Journal Information
ISSN / EISSN : 0927-3972 / 1744-5132
Published by: Informa UK Limited (10.1080)
Total articles ≅ 1,017
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, Jason H. Peragallo
Published: 3 April 2022
Strabismus, Volume 30, pp 65-71;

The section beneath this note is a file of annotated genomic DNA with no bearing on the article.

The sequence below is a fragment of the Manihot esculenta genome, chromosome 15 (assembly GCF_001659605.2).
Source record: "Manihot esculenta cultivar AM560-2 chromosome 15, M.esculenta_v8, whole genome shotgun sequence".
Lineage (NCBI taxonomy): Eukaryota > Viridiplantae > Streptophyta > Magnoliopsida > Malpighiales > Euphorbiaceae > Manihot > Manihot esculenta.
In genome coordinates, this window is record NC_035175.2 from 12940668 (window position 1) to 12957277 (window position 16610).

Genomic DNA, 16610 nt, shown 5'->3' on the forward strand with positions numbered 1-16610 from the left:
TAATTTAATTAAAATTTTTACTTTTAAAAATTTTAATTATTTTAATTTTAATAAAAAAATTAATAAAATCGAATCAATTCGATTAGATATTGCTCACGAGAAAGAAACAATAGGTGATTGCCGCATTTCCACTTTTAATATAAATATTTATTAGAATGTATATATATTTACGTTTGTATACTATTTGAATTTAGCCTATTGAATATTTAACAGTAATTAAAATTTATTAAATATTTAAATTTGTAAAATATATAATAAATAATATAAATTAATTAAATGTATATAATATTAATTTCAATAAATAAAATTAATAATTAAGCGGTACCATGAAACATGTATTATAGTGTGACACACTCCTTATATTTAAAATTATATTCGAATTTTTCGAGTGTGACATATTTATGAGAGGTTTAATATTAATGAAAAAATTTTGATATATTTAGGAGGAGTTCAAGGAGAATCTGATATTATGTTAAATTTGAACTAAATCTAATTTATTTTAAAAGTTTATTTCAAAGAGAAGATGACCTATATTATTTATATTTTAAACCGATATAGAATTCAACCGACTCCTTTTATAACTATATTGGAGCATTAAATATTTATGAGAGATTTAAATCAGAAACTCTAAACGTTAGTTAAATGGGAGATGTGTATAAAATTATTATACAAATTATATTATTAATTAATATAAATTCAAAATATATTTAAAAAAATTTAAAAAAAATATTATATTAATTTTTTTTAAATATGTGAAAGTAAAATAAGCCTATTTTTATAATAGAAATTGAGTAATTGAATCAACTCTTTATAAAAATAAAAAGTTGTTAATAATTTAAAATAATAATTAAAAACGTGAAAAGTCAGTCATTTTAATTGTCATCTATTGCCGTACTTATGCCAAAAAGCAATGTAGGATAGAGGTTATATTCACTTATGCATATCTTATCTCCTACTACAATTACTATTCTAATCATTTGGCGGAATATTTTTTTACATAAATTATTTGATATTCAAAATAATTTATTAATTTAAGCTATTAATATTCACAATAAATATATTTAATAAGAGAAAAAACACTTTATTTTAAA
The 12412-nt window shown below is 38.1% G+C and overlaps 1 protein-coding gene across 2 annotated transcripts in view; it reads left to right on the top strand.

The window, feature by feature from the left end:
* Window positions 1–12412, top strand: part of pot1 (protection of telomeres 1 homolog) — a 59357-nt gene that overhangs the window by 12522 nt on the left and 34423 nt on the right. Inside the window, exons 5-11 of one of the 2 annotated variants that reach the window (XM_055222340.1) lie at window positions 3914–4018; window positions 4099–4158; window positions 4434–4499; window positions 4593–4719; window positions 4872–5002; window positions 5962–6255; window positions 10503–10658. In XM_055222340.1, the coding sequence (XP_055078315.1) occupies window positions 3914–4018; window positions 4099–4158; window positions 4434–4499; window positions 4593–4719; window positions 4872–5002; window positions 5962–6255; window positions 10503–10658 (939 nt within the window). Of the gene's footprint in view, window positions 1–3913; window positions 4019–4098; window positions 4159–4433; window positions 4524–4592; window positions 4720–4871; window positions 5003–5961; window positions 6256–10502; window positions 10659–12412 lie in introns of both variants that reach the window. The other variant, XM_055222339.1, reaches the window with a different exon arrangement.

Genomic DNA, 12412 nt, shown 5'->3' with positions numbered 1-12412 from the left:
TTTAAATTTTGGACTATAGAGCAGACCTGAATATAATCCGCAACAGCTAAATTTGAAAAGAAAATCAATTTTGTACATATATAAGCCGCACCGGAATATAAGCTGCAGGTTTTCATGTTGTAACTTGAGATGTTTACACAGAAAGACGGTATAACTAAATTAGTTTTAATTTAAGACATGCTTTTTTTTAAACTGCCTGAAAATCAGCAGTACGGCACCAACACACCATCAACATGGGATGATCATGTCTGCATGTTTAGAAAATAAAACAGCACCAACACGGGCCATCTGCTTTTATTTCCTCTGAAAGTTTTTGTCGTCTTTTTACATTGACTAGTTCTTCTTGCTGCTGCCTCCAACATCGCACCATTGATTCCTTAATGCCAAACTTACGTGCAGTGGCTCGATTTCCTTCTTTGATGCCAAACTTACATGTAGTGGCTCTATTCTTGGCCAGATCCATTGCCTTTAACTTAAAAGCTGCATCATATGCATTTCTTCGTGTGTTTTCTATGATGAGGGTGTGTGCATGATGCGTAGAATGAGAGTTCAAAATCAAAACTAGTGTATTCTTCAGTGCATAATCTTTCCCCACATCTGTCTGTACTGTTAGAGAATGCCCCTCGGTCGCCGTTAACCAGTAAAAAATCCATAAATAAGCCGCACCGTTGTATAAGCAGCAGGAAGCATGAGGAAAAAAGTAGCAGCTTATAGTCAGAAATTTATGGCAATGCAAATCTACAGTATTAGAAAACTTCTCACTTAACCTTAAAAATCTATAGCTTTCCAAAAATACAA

Exotropia (XT) in internuclear ophthalmoplegia (INO) is a difficult problem to treat. The purpose of this study is to describe surgical approaches in treating INO and glean insight into various pre-operative factors that may affect outcomes for XT in INO. We conducted a retrospective review from 1 January 1995 – 5 January 2021 and identified seven patients with INO who underwent strabismus surgery for XT. Patient age, sex, etiology of INO, pre-operative alignment and sensorimotor exam, presence of diplopia, surgery performed, subsequent surgeries, use of adjustable sutures, post-operative alignment, presence of post-operative diplopia, presence of post-operative diplopia with use of prism correction, and length of follow-up were all collected. Initial surgeries undertaken included unilateral medial rectus (MR) plication and lateral rectus (LR) recession, bilateral medial rectus (MR) plications or resections, or bilateral MR plications combined with either unilateral or bilateral LR recessions. Chart review yielded ten charts, however two were excluded due to manifest esotropia (ET), and one was excluded due to incomplete records. Seven total patients were used in final analysis. The cohort age range was from 29 to 79 years. Pre-operative horizontal distance alignment ranged from 35 to 95 XT with an average exodeviation of 67.8 ± 22.6 prism diopters (PD). Horizontal adduction deficit ranged from −1 to −4 and was present bilaterally in all patients. A variety of initial surgical approaches were undertaken. After two muscle surgeries, distance deviation had an average change of 57.3 PD. After three muscle surgeries, distance deviation had an average change of 75 PD. After four muscle surgeries, distance deviation had an average change of 60 PD. Three patients required additional surgery for XT. Time to follow-up ranged from 1 to 58 months. Horizontal distance alignment in primary gaze at latest follow-up ranged from 30 ET to 30 XT with an average of 0 (orthotropia) ± 16.0 PD. One patient had a consecutive esotropia of 30 PD, one had a persistent exotropia of 30 PD, and five patients were orthotropic at distance. All patients reported relief of diplopia in primary gaze at near and distance either with or without use of prism. Horizontal ductions improved to some degree in all patients. Horizontal rectus surgery can treat many cases of XT in INO. Surgeons should consider INO etiology and concomitant vertical deviations when considering surgery. The degree of pre-operative adduction limitation is another important factor, though did not always dictate final motor and sensory outcomes.